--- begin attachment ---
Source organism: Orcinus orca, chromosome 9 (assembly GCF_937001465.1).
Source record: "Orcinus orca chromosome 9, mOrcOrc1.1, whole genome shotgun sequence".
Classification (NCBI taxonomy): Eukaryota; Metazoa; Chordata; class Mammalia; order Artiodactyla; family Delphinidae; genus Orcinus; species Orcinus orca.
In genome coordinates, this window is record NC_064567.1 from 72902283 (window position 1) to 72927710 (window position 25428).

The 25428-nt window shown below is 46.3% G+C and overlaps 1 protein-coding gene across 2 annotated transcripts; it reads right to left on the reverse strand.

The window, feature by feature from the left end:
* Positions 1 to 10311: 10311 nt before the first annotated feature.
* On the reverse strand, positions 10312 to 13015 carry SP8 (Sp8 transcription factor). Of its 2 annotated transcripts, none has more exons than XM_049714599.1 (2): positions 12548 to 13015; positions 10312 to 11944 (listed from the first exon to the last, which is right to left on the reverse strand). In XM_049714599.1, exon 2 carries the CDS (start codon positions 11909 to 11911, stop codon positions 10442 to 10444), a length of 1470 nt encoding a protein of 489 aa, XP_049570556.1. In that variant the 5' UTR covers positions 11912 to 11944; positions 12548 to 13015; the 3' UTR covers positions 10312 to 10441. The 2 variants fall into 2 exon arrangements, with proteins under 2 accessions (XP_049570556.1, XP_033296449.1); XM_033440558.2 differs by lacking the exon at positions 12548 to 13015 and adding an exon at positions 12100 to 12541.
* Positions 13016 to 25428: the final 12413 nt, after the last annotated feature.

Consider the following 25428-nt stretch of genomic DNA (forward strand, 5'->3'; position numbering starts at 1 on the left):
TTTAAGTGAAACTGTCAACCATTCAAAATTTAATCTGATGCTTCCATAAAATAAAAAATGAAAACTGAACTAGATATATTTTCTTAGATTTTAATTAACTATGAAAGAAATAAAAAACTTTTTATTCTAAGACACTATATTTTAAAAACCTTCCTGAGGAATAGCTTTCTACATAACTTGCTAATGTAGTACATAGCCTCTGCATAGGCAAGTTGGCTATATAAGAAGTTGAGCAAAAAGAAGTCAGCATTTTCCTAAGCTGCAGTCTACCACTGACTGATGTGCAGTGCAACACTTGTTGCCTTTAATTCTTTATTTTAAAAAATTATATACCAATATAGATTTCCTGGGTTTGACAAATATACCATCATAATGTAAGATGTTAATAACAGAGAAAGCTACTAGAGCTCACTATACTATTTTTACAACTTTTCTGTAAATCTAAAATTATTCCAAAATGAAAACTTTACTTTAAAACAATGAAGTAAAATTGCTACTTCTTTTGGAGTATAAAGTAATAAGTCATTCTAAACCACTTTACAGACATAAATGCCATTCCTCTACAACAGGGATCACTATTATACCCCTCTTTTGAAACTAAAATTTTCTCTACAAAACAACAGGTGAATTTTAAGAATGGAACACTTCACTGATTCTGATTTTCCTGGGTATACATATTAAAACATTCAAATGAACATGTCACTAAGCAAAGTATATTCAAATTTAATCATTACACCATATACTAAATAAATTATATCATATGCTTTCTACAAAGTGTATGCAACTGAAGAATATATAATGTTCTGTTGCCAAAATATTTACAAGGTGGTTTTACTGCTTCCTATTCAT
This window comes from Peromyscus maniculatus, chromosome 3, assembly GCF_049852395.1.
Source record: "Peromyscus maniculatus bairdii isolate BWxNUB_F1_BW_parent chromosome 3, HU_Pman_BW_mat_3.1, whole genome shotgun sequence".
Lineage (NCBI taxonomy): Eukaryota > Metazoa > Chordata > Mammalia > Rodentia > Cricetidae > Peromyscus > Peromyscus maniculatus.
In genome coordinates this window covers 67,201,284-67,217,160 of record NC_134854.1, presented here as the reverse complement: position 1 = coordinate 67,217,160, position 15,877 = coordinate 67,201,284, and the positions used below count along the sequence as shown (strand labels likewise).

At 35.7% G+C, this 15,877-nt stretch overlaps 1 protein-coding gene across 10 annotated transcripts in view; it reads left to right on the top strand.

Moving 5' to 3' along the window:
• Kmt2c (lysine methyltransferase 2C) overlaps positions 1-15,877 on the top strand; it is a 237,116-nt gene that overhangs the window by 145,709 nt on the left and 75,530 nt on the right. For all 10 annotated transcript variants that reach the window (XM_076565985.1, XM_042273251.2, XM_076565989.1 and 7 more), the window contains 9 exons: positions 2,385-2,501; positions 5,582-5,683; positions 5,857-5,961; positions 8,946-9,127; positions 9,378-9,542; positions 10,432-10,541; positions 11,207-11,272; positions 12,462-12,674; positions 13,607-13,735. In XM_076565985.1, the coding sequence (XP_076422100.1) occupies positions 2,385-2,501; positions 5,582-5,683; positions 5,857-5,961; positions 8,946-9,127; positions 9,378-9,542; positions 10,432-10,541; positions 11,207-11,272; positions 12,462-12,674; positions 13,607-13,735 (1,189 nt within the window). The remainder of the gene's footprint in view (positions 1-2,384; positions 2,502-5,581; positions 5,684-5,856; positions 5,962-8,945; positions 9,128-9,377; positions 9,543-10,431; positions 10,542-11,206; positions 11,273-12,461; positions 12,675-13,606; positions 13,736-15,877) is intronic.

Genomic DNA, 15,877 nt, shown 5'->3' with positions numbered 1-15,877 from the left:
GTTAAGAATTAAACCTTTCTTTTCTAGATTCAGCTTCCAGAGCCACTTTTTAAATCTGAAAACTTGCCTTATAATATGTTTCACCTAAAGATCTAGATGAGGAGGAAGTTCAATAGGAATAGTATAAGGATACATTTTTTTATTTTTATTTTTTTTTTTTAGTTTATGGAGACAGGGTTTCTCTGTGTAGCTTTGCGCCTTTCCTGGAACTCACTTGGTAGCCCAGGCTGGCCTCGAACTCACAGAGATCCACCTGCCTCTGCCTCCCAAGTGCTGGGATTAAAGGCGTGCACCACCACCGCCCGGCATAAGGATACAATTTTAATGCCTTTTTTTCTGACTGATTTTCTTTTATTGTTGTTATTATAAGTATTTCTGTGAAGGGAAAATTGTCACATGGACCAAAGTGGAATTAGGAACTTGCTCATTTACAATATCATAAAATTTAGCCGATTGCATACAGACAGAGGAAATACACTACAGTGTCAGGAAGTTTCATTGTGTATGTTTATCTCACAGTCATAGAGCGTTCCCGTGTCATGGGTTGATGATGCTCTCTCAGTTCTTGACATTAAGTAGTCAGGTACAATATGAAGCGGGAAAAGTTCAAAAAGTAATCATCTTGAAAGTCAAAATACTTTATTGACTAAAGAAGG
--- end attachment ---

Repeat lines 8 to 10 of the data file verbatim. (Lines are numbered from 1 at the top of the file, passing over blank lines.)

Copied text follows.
* On the reverse strand, positions 10312 to 13015 carry SP8 (Sp8 transcription factor). Of its 2 annotated transcripts, none has more exons than XM_049714599.1 (2): positions 12548 to 13015; positions 10312 to 11944 (listed from the first exon to the last, which is right to left on the reverse strand). In XM_049714599.1, exon 2 carries the CDS (start codon positions 11909 to 11911, stop codon positions 10442 to 10444), a length of 1470 nt encoding a protein of 489 aa, XP_049570556.1. In that variant the 5' UTR covers positions 11912 to 11944; positions 12548 to 13015; the 3' UTR covers positions 10312 to 10441. The 2 variants fall into 2 exon arrangements, with proteins under 2 accessions (XP_049570556.1, XP_033296449.1); XM_033440558.2 differs by lacking the exon at positions 12548 to 13015 and adding an exon at positions 12100 to 12541.
* Positions 13016 to 25428: the final 12413 nt, after the last annotated feature.

Consider the following 25428-nt stretch of genomic DNA (forward strand, 5'->3'; position numbering starts at 1 on the left):